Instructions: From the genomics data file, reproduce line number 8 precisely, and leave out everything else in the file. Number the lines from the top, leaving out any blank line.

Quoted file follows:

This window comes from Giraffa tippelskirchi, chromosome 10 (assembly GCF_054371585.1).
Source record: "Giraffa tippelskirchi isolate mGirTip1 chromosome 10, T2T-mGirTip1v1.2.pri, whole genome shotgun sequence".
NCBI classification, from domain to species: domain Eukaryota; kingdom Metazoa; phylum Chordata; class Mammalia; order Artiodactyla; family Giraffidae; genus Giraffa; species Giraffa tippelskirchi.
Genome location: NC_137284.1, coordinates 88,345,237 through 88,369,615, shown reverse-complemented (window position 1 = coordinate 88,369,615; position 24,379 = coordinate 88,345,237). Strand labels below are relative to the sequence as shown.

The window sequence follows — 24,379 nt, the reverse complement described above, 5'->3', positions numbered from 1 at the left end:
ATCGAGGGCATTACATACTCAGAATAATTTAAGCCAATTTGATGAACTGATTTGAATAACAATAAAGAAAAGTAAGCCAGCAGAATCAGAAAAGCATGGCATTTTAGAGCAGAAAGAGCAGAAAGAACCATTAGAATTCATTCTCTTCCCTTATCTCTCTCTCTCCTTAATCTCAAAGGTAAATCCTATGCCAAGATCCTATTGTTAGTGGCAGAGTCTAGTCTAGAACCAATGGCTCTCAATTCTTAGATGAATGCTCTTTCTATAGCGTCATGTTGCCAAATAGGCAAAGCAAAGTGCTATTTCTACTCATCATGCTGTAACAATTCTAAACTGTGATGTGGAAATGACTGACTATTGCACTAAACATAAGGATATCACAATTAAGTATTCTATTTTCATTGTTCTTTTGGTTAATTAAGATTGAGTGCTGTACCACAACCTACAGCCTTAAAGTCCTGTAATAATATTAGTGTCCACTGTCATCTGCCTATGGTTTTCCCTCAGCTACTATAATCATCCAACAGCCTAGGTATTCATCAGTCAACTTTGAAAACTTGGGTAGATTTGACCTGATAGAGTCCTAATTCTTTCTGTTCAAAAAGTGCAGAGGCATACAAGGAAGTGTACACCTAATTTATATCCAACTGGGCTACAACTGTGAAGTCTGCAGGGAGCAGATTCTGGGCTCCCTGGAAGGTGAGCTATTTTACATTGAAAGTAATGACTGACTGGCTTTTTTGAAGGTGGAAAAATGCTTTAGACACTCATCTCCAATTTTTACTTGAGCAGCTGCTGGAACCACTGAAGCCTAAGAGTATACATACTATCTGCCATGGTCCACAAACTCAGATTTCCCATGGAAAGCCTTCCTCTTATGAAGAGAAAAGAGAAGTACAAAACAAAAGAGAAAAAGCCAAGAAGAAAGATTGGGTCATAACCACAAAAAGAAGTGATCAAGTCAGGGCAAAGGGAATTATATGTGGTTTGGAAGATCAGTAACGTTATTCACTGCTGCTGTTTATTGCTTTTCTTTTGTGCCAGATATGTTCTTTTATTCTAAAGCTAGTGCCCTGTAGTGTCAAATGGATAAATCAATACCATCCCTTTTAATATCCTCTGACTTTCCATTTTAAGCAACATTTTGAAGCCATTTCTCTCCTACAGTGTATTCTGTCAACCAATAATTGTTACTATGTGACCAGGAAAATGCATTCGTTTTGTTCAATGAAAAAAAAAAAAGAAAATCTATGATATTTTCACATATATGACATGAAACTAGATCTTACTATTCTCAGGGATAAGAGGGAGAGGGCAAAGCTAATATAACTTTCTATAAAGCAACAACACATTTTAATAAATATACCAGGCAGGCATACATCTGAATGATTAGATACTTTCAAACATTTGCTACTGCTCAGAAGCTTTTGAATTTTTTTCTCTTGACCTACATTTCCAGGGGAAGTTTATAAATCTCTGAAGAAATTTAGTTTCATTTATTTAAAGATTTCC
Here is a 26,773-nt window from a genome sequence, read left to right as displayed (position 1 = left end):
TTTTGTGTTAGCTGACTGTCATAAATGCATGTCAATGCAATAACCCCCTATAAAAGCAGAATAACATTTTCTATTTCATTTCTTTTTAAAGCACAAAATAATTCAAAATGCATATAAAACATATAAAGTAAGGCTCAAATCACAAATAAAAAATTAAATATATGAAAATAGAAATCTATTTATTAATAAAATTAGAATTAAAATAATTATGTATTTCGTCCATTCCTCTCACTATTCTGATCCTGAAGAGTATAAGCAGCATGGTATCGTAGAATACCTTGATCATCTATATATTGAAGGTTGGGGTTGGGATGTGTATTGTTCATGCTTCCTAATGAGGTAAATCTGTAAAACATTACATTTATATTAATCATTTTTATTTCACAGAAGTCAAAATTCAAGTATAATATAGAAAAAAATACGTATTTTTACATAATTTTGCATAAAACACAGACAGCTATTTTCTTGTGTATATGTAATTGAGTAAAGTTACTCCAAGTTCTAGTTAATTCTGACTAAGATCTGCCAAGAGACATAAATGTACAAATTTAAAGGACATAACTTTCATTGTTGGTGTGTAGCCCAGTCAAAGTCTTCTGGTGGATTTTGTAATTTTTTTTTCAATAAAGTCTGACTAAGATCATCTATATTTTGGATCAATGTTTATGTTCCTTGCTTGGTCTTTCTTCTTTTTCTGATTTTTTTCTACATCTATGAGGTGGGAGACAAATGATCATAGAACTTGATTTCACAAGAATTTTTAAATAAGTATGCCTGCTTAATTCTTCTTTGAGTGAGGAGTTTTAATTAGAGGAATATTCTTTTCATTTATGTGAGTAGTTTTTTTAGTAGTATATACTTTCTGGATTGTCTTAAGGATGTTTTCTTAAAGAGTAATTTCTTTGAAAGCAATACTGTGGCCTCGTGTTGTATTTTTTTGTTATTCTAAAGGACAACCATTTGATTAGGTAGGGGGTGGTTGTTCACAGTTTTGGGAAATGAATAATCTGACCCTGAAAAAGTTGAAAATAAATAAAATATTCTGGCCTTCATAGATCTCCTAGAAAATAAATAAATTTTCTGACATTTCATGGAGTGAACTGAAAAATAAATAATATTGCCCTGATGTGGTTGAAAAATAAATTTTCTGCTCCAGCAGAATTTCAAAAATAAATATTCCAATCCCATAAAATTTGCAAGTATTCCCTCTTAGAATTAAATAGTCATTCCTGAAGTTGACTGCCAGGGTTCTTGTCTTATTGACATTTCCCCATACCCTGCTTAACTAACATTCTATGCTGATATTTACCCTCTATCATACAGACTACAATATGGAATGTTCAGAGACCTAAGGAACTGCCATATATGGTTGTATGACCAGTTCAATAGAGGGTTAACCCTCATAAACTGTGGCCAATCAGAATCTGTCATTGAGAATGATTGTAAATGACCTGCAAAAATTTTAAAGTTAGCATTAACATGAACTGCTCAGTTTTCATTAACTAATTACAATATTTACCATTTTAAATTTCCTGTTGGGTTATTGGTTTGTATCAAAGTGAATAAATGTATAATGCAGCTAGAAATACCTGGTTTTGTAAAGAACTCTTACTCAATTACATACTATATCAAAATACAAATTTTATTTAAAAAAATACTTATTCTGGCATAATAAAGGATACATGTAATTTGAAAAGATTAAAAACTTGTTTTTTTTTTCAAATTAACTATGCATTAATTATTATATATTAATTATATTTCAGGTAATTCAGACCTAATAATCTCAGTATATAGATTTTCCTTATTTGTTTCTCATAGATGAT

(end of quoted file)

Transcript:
TTTTGTGTTAGCTGACTGTCATAAATGCATGTCAATGCAATAACCCCCTATAAAAGCAGAATAACATTTTCTATTTCATTTCTTTTTAAAGCACAAAATAATTCAAAATGCATATAAAACATATAAAGTAAGGCTCAAATCACAAATAAAAAATTAAATATATGAAAATAGAAATCTATTTATTAATAAAATTAGAATTAAAATAATTATGTATTTCGTCCATTCCTCTCACTATTCTGATCCTGAAGAGTATAAGCAGCATGGTATCGTAGAATACCTTGATCATCTATATATTGAAGGTTGGGGTTGGGATGTGTATTGTTCATGCTTCCTAATGAGGTAAATCTGTAAAACATTACATTTATATTAATCATTTTTATTTCACAGAAGTCAAAATTCAAGTATAATATAGAAAAAAATACGTATTTTTACATAATTTTGCATAAAACACAGACAGCTATTTTCTTGTGTATATGTAATTGAGTAAAGTTACTCCAAGTTCTAGTTAATTCTGACTAAGATCTGCCAAGAGACATAAATGTACAAATTTAAAGGACATAACTTTCATTGTTGGTGTGTAGCCCAGTCAAAGTCTTCTGGTGGATTTTGTAATTTTTTTTTCAATAAAGTCTGACTAAGATCATCTATATTTTGGATCAATGTTTATGTTCCTTGCTTGGTCTTTCTTCTTTTTCTGATTTTTTTCTACATCTATGAGGTGGGAGACAAATGATCATAGAACTTGATTTCACAAGAATTTTTAAATAAGTATGCCTGCTTAATTCTTCTTTGAGTGAGGAGTTTTAATTAGAGGAATATTCTTTTCATTTATGTGAGTAGTTTTTTTAGTAGTATATACTTTCTGGATTGTCTTAAGGATGTTTTCTTAAAGAGTAATTTCTTTGAAAGCAATACTGTGGCCTCGTGTTGTATTTTTTTGTTATTCTAAAGGACAACCATTTGATTAGGTAGGGGGTGGTTGTTCACAGTTTTGGGAAATGAATAATCTGACCCTGAAAAAGTTGAAAATAAATAAAATATTCTGGCCTTCATAGATCTCCTAGAAAATAAATAAATTTTCTGACATTTCATGGAGTGAACTGAAAAATAAATAATATTGCCCTGATGTGGTTGAAAAATAAATTTTCTGCTCCAGCAGAATTTCAAAAATAAATATTCCAATCCCATAAAATTTGCAAGTATTCCCTCTTAGAATTAAATAGTCATTCCTGAAGTTGACTGCCAGGGTTCTTGTCTTATTGACATTTCCCCATACCCTGCTTAACTAACATTCTATGCTGATATTTACCCTCTATCATACAGACTACAATATGGAATGTTCAGAGACCTAAGGAACTGCCATATATGGTTGTATGACCAGTTCAATAGAGGGTTAACCCTCATAAACTGTGGCCAATCAGAATCTGTCATTGAGAATGATTGTAAATGACCTGCAAAAATTTTAAAGTTAGCATTAACATGAACTGCTCAGTTTTCATTAACTAATTACAATATTTACCATTTTAAATTTCCTGTTGGGTTATTGGTTTGTATCAAAGTGAATAAATGTATAATGCAGCTAGAAATACCTGGTTTTGTAAAGAACTCTTACTCAATTACATACTATATCAAAATACAAATTTTATTTAAAAAAATACTTATTCTGGCATAATAAAGGATACATGTAATTTGAAAAGATTAAAAACTTGTTTTTTTTTTCAAATTAACTATGCATTAATTATTATATATTAATTATATTTCAGGTAATTCAGACCTAATAATCTCAGTATATAGATTTTCCTTATTTGTTTCTCATAGATGAT